FRESNO COUNTY, Calif. (KFSN) -- Utility companies across California have a warning for customers: your bills will be noticeably high.
This wet and chilly winter across Central California has many people staying inside and running our heaters more, and at the same time - natural gas prices are surging.
As of this week, PG&E projects that residential energy bills will be about 32% higher from November through March, in comparison to that same time period last year.
Customers will have to now budget more toward their monthly bills, a pain for those on a fixed income like Walter Dunn. He's an Air Force Veteran.
On Friday, he was outside the PG&E building in downtown Fresno hoping to find answers about his bill. "It would be nice if someone would tell us something," he said. "When I think about what it was two months ago, and then the last bill I saw was double, it was almost doubled and I said wait a minute, I'm not knowingly using that much more electricity."
According to Utilities, natural gas prices have been rising -- driven by higher demand and tighter supplies on the West Coast -- and global price increases after the Russian invasion of Ukraine.
It's not just gas bills going up, but a large portion of California's electricity comes from natural gas-fired power plants.
So Cal Gas, which serves the South Valley, had a pretty direct warning for their customers, stating, "January bills are likely to be shockingly high."
"(The company) does not control the market prices for gas and electricity, and like other utilities, PG&E does not mark up the cost of the gas and electricity that we purchase on behalf of our customers. The prices that PG&E pays for natural gas to deliver to our customers have been rising this year," A PG&E spokesperson said
Fresno City Mayor Jerry Dyer points out that the other fees PG&E charges have also risen to levels he said are "unacceptable."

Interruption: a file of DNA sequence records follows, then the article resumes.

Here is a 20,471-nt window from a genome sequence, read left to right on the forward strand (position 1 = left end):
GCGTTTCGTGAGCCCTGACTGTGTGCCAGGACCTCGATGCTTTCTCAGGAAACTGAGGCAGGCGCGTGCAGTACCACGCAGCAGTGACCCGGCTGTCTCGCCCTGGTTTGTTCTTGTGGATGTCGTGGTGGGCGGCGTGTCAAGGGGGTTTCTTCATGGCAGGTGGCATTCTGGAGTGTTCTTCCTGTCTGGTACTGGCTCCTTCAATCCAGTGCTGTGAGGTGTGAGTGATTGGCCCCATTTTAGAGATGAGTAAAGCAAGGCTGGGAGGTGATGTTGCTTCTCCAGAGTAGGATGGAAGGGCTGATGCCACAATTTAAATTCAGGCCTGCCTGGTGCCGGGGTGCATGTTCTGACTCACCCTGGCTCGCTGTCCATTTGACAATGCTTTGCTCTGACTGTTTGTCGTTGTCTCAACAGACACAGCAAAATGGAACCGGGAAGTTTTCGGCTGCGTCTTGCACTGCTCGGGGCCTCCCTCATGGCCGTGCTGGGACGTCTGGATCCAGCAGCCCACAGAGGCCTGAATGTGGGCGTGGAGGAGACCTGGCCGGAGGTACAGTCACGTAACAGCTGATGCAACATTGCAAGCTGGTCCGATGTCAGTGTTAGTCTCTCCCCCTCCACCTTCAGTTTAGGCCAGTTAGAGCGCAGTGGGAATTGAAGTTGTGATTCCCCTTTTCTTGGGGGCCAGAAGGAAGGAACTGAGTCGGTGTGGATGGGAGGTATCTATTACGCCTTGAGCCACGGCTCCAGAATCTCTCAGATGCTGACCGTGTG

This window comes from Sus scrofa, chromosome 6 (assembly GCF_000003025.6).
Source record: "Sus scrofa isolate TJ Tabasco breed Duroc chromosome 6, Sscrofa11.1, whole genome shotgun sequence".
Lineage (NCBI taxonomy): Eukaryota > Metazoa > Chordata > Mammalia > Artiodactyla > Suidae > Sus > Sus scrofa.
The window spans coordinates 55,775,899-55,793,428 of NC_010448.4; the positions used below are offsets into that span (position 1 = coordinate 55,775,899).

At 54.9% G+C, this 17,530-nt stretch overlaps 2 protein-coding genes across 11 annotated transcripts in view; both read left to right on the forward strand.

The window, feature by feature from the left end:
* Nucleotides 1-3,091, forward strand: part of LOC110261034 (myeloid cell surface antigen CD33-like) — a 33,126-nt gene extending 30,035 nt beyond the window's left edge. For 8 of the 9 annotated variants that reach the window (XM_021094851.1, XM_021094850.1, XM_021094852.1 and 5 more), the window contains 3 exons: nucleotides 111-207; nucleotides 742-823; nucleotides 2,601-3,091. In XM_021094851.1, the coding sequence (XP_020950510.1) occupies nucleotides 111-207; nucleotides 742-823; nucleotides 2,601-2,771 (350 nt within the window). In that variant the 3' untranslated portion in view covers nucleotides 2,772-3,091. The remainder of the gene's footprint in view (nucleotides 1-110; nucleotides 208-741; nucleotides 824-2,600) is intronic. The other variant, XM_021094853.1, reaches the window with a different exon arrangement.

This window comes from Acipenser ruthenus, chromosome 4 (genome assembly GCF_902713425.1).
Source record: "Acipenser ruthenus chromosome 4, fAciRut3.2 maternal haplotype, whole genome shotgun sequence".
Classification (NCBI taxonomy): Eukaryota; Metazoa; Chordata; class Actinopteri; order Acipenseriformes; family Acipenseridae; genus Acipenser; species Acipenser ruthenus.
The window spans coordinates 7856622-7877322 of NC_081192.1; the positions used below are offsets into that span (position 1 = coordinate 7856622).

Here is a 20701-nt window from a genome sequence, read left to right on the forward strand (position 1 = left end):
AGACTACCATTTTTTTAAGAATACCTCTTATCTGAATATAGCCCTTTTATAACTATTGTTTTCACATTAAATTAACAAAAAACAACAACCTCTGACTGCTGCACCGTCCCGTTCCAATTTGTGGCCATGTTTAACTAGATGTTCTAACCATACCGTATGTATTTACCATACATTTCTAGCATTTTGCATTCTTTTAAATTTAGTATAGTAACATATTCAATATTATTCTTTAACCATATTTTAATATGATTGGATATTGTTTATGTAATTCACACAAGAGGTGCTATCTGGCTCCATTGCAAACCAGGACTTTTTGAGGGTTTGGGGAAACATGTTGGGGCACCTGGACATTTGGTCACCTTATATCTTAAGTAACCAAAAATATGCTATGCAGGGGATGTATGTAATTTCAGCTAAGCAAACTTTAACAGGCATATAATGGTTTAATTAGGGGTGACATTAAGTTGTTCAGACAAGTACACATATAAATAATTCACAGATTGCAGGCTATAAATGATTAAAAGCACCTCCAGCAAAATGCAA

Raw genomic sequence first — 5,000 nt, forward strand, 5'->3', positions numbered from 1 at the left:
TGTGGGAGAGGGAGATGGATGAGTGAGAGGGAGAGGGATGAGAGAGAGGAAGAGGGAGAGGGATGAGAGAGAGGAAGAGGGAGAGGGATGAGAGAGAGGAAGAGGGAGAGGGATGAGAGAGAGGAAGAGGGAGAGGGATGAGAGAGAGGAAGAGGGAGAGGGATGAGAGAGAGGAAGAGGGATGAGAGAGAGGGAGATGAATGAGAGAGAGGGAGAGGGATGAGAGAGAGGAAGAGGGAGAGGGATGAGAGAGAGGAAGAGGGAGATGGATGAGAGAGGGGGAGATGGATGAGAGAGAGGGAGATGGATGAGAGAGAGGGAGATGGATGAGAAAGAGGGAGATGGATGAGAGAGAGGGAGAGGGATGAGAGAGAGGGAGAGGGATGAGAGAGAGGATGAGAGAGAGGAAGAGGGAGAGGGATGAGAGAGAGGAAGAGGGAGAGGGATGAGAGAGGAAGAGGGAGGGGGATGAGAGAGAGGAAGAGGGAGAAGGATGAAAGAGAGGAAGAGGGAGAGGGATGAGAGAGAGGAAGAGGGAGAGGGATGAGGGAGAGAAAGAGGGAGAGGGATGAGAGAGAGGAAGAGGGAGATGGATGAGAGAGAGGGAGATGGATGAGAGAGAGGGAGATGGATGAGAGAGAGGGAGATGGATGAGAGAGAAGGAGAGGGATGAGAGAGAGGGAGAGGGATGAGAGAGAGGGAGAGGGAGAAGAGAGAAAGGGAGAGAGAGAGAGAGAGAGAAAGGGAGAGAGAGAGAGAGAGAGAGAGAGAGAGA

"We've had a 39% increase in PG&E in the last three years and this year another 36.2% they're recommending to the PUC, it's not sustainable," Dyer said
The California Public Utilities Commission will make decide whether to approve the rates recommended by PG&E or not.
Mayor Dyer said the CPUC makes its decision based on feedback from the community.
"I'm encouraging the people of Fresno, don't take it laying down. Don't just let these PGE rates increase right before us. They have a voice they need to exercise it and I'm going to be exercising my voice as the mayor," he said.
PG&E is actively engaging with federal and state regulators, policymakers, and lawmakers on ways to provide bill relief to customers. One example could come soon through the annual Climate Credit.
Separately, more than 300,000 customers who experienced financial hardships during the pandemic will receive an automatic one-time bill credit before Feb. 3 under the California Arrearage Payment Program. Amounts vary.
For more ways on how to reduce your energy usage, click here.
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